Flatley created and choreographed the original Riverdance[citation needed] and led the show to great success[citation needed] as the intermission act in the Eurovision Song Contest on April 30, 1994. Flatley then starred in the full-length show that was developed from the seven-minute number.

After the show's first run in London, Flatley left Riverdance in late 1995 due to problems over creative control. He then produced, directed, and choreographed Lord of the Dance, which played mostly in arenas and stadiums instead of theaters. He also put together a dance production called Feet of Flames in 1998. He later went on to produce another version of that show with around 50% different numbers from the 1998 show. Titled Feet of Flames: The Victory Tour, he toured Europe in 2000 and the U.S. in 2001. Flatley also produced the show "Heart Beat of Home."

Flatley broke his own record for tapping speed in February 1998, by achieving 35 taps per second.[5] Flatley also received Guinness Book recognition in both 1999 and 2000 for being the highest paid dancer, earning $1,600,000 per week and for having the highest insurance policy placed on a dancer's legs at $40,000,000.[6]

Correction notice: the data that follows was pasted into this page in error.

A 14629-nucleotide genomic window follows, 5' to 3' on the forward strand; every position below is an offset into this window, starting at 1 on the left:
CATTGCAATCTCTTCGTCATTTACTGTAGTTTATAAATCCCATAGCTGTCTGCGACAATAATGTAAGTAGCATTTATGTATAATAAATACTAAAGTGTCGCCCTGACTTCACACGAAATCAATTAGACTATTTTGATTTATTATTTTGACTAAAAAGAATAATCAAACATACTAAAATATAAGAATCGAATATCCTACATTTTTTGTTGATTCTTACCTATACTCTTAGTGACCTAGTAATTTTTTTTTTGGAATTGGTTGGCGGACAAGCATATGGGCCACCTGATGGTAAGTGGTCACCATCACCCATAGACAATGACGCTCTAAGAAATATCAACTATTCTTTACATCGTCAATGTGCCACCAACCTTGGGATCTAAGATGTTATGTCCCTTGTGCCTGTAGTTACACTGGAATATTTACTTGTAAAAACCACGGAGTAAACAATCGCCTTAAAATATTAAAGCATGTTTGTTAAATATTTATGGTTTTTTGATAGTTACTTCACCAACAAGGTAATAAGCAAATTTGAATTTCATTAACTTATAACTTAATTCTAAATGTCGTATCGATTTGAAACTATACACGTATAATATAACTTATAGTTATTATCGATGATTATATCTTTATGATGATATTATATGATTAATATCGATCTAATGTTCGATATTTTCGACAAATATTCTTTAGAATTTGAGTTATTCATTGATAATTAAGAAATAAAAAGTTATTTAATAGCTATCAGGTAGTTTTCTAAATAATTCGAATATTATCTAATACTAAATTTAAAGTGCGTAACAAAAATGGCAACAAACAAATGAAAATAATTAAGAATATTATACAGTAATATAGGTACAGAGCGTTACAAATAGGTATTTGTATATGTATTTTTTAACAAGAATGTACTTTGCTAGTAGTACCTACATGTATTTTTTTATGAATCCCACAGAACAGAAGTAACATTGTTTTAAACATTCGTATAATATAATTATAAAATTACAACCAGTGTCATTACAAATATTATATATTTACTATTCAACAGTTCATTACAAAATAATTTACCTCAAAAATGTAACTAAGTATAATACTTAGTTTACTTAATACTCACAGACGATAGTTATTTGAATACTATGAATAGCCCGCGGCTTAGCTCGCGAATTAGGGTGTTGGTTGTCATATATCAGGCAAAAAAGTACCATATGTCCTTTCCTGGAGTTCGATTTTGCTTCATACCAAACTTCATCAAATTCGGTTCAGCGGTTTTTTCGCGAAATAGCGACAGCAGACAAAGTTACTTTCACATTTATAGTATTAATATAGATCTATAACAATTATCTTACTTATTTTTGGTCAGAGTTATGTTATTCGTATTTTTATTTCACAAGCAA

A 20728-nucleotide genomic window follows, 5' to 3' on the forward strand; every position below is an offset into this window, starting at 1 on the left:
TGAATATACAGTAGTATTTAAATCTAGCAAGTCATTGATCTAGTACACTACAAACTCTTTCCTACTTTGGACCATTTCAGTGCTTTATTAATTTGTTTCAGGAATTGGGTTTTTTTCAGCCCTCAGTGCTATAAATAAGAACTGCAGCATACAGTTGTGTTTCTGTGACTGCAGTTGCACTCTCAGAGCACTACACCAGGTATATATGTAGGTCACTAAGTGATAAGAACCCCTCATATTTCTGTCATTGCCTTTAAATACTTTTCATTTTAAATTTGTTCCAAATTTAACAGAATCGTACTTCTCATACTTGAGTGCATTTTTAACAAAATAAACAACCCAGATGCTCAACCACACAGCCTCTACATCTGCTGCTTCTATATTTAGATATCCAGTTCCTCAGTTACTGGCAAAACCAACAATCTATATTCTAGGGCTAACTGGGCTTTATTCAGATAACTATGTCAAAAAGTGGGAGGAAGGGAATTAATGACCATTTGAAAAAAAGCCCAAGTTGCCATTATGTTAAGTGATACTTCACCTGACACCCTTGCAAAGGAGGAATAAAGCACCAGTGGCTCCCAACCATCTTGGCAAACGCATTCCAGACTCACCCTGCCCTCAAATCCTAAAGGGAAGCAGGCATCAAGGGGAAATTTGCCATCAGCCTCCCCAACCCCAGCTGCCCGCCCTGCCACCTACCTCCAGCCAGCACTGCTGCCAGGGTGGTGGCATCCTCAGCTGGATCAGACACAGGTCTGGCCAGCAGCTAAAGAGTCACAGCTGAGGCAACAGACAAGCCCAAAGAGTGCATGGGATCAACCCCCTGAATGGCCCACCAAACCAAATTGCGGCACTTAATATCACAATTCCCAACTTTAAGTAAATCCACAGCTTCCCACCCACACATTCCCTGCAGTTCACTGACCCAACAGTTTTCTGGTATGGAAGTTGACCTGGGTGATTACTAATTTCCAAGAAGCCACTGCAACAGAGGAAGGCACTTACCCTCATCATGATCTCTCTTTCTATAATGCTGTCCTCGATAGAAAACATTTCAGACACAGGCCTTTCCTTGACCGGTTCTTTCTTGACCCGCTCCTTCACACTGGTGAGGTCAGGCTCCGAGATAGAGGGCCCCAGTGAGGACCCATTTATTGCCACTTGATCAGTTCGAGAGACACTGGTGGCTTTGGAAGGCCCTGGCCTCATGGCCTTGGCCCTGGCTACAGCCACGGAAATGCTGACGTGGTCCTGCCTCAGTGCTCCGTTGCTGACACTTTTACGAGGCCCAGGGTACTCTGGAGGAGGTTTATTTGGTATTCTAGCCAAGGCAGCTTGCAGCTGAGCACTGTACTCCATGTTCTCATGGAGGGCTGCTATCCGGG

In December 2001, Flatley became the first recipient of the Irish Dancing Commission Fellowship award, an honorary degree in Irish dance, and was simultaneously made a Fellow of the American Irish Dance Teachers' Association. Irish America magazine named Flatley Irish American of the Year in March 2003. In 2004, Flatley received an honorary doctorate degree from University College Dublin, and that same year received the prestigious Ellis Island Medal of Honor in New York.

Celtic Tiger[edit]

Flately's latest Irish dance show is Celtic Tiger, which opened in July 2005. The show explores the history of the Irish people and Irish emigration to the U.S., fusing a wide range of dance styles, including jazz. The show also includes popular elements from his previous shows, such as Flatley's flute solos and the line of dancers in the finale.

In 2006, Flatley released his own autobiographical book titled Lord of the Dance: My Story. Regarding his future, Flatley was quoted in the Celtic Tiger program book as saying, "I will be a dancer until the day I die".

In 2007, The Freedom of the City of Cork was conferred on Flatley at a ceremony in Cork's City Hall. In 2008, he was conferred with the Freedom of the Borough of Sligo at a ceremony in Sligo City Hall.[7] The Variety Club of Ireland presented Flatley with their Entertainer of the Decade Award in 2008.[8]

In fall 2007, Flatley and a troupe of male dancers performed on Dancing with the Stars in the U.S. In 2008, he appeared as a guest judge on an episode of the show, filling in for Len Goodman. Also in 2008, he performed the solo "Capone" from Celtic Tiger on the show. Flatley was also the host of the 2009 NBC series Superstars of Dance.